Water from Plants

Plants release water through their leaves in a process called transpiration. Tie a bag around the foliage of a large leafy bush or tree. Place a small rock in the bottom of the bag so that the water has somewhere to collect, and then make a small hole in the bottom. Place your container underneath and leave your tree bag to collect water over the course of the day. You may need several of these to get a decent amount of water, but every little bit counts.

Make an Underground Still

You can even make an underground still. Moisture under the ground is warmed by the sun to produce condensation, which is then collected in plastic. The condensation then drips down into your container, producing up to one quart, per still, per day.

Snow and ice can make good water sources. Look for clean-looking snow, and always ensure that you melt it before consuming. Ice can seriously lower your body temperature, and dehydrate you, rather than replenish your water supply. Also, do not use sea ice.

How to Treat Water

Regardless of your collection technique, you should treat any water you gather, before consuming it. If this isn’t possible, and your option is dehydration, then you are better drinking the suspect water rather than doing without.

Boil It

The simplest and one of the most effective ways of treating water is to boil it. Ideally, you will have something like a metal pan or water container, but this won’t always be the case. Use a metal tin, if you have one. Alternatively, a large shell can be used to boil small amounts of water. A glass jar or other glass container will also work. Even a plastic bottle can be used. Ensure that your plastic bottle is filled with water before replacing the lid and then heating it in coals. The lack of air should prevent the plastic from melting and leave you with potable water.

If you have a chance to prepare, take a fire starter like a ferro rod. These will work in any weather conditions and do not require a fuel source to work. If you don’t have any method of making a fire to boil your water, place it in a clear container and leave it in direct sunlight to at least kill off some bacteria.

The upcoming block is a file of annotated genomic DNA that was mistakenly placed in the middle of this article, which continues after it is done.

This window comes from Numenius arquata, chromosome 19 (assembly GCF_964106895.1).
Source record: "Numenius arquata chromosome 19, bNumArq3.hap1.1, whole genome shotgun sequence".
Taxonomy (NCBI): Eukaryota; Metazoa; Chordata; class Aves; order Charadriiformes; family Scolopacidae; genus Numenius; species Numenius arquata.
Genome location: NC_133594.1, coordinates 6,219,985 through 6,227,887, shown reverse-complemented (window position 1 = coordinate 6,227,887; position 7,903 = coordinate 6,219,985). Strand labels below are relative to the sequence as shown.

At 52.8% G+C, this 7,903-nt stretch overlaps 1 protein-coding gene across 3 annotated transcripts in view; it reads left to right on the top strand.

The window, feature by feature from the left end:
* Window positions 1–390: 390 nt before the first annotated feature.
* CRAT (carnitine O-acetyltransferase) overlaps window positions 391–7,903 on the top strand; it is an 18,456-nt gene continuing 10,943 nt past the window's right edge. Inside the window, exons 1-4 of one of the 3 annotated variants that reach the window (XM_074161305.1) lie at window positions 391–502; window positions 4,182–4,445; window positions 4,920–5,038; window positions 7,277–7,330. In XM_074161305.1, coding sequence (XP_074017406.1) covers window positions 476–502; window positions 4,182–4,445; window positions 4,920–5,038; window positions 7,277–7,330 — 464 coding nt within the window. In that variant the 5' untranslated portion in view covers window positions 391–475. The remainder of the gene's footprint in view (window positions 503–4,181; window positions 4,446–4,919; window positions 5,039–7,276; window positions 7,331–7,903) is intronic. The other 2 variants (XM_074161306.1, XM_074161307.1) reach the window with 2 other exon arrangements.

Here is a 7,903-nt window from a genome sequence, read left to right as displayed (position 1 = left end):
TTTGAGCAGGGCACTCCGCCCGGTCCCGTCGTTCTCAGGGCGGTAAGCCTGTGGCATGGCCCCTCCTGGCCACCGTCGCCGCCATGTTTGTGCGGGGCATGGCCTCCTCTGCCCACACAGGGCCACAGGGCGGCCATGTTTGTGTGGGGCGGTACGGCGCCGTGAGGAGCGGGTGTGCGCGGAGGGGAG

Filter It

It is possible to filter out large debris and contaminants using a sock or other item of clothing, but this will do little to remove bacteria. Fill your sock with sand or grass and then run your water through it, collect it in your water bottle, and drink. It might not taste great, but it could minimize the risk of illness and slightly improve the quality of your water.

Purify It

Pop some water purification tablets in your backpack. Ideally, you should strain any large pieces of debris out of the water before you purify it using the tablets. It may take more than one tablet, depending on the condition, and purification tablets usually take half an hour to be effective. You should also ensure that the cap and rim of the bottle have been purified.

Whatever method of purification or treatment you opt for, filter the water from one container to another and back again. Keep doing this. It doesn’t improve the purity of the water, but it adds oxygen to the water supply and will improve its taste.

Harness the Power of the Sun

The last and most time-intensive way to treat water in the wild is to use the sun’s ultraviolet radiation. This process, also known as solar water disinfection, will require some kind of clear plastic or glass bottle. The water itself should also be clear and free of debris, so you’ll need to filter it before trying this method.

Collect up to 2 quarts of water in a jar or bottle and leave it in an area with full sun exposure for a minimum of one day. Obviously, if you’re in a survival situation, you may not have the tools or the time for this method, but it has proven effective under the right conditions. Be advised that solar water disinfection only works for quantities up to 2 quarts.

How to Tell If Water Is Drinkable in the Wild

If you have a chance to prepare before being left in the wilderness to fend for yourself, you will have a means of making fire, gathering, and holding water. In this case, finding the cleanest and best possible source of water, and then boiling it and letting it cool, will yield the safest water. If you’re stuck and had no chance to prepare, you should remove large pieces of debris before leaving water in the sun, or gather rainwater and plant water to survive on. You can get away with drinking urine, but this will only help you for a day or two before it makes you sick